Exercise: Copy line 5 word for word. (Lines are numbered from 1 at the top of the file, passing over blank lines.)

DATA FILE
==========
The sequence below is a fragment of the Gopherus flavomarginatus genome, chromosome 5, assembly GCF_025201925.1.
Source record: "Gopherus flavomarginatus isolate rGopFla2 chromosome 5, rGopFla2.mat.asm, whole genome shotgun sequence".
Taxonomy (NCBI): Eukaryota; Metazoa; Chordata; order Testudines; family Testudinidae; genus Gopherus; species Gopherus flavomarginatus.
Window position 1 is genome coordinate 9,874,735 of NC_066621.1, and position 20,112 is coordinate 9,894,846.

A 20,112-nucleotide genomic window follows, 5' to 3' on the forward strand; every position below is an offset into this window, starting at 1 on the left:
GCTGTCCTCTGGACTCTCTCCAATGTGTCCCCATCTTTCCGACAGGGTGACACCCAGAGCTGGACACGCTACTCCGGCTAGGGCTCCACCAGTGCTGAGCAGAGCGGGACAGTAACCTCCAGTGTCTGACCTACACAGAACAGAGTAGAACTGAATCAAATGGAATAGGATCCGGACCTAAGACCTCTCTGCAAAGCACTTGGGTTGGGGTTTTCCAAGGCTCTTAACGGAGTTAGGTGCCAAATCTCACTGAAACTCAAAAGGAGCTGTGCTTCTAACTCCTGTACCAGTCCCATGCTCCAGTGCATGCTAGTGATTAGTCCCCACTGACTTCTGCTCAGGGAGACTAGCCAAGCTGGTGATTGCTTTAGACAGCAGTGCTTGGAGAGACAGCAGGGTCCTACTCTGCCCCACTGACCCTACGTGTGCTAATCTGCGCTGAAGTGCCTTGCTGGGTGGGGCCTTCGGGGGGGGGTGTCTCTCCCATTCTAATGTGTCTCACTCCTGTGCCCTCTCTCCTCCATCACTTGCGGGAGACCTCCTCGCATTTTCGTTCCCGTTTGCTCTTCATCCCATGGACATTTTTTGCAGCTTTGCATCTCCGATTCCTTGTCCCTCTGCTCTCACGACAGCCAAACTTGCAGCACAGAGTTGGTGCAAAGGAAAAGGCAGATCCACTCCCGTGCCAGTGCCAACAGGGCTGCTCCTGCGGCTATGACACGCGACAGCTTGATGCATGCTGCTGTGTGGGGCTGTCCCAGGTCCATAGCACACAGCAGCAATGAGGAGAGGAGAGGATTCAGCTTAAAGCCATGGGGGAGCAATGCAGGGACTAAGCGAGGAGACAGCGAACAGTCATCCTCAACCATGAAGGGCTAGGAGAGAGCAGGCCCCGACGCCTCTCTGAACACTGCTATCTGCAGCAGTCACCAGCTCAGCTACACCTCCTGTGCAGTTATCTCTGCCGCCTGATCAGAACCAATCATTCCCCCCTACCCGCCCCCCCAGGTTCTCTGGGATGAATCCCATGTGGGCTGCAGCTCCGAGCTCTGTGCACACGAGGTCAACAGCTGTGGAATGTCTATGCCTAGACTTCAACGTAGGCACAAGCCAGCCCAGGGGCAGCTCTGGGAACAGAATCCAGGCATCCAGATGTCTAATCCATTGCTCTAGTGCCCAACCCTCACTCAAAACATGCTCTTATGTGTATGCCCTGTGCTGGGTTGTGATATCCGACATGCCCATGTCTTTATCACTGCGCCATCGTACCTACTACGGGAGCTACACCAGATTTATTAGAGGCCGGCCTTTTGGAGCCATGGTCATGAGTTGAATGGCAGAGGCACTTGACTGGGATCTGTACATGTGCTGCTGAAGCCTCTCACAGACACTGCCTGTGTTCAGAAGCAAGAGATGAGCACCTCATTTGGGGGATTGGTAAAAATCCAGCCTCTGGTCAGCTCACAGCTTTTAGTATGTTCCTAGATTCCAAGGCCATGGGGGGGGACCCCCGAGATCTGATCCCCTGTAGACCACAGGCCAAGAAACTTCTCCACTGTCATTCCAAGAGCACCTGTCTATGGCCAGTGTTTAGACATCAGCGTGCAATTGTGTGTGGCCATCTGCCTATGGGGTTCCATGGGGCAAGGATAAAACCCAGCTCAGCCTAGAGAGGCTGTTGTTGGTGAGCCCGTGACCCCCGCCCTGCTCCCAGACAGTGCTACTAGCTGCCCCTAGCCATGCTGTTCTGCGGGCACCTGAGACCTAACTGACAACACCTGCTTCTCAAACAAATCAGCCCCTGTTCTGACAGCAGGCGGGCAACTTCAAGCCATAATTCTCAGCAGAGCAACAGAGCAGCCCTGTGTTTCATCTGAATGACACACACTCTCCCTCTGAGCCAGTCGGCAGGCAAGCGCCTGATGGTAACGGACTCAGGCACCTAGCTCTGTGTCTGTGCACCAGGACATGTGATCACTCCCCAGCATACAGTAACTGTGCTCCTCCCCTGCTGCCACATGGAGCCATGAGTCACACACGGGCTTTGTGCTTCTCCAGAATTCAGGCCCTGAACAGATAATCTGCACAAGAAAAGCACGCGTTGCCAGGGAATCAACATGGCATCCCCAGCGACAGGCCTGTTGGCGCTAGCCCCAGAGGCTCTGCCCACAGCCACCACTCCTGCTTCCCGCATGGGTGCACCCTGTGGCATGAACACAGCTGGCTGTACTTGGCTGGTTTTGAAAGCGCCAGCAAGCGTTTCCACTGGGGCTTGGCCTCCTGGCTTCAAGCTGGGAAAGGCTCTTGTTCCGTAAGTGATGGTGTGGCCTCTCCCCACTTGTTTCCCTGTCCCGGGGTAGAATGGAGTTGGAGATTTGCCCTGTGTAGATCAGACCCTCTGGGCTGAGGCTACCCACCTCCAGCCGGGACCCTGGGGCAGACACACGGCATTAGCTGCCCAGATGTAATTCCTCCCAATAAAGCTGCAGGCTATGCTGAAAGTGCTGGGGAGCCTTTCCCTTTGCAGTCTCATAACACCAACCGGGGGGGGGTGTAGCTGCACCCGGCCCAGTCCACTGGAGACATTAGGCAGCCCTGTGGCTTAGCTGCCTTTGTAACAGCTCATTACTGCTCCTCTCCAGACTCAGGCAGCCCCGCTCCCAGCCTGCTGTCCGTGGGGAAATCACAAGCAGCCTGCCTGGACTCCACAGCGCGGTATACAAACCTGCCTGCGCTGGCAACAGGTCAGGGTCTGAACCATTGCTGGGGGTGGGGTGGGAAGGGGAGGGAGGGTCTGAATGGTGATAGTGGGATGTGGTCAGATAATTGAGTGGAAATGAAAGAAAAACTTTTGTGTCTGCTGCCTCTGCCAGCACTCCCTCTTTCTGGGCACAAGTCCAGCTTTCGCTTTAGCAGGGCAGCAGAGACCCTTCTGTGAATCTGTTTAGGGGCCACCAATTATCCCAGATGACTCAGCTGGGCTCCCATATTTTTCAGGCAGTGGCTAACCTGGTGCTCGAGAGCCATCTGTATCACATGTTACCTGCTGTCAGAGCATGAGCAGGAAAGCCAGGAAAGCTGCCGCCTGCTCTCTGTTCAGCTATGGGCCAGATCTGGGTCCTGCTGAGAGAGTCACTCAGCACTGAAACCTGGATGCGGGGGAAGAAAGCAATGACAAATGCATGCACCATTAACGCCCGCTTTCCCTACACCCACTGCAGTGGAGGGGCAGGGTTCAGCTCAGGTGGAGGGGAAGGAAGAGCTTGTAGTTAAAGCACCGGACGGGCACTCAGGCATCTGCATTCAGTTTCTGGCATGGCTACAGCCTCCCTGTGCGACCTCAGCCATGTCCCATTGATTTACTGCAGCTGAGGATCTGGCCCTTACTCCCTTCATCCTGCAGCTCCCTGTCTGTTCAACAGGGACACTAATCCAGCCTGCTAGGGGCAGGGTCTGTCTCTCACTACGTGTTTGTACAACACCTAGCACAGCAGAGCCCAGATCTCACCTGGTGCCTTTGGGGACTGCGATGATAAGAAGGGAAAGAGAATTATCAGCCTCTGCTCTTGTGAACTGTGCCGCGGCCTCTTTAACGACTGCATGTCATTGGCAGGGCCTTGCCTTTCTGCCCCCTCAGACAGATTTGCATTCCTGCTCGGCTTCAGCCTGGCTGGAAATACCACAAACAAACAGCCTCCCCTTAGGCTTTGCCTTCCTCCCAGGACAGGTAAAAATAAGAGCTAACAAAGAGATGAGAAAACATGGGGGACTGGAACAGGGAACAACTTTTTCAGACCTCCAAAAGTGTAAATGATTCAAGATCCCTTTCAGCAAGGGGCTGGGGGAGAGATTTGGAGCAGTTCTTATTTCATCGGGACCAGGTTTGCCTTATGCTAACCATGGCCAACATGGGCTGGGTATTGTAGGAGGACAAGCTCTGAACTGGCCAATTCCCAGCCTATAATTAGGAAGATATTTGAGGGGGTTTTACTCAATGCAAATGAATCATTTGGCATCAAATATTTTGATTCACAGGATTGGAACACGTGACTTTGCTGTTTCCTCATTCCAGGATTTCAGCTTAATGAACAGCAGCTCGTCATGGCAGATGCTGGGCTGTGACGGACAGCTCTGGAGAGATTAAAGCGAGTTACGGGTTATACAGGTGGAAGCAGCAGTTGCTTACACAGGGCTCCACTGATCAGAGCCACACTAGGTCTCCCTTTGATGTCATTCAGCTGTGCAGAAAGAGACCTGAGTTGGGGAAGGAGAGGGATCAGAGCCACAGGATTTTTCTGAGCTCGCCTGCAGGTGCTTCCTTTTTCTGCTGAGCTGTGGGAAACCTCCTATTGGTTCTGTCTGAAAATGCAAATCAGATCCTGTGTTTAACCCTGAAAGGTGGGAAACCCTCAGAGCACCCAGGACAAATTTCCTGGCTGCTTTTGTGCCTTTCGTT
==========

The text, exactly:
A 20,112-nucleotide genomic window follows, 5' to 3' on the forward strand; every position below is an offset into this window, starting at 1 on the left: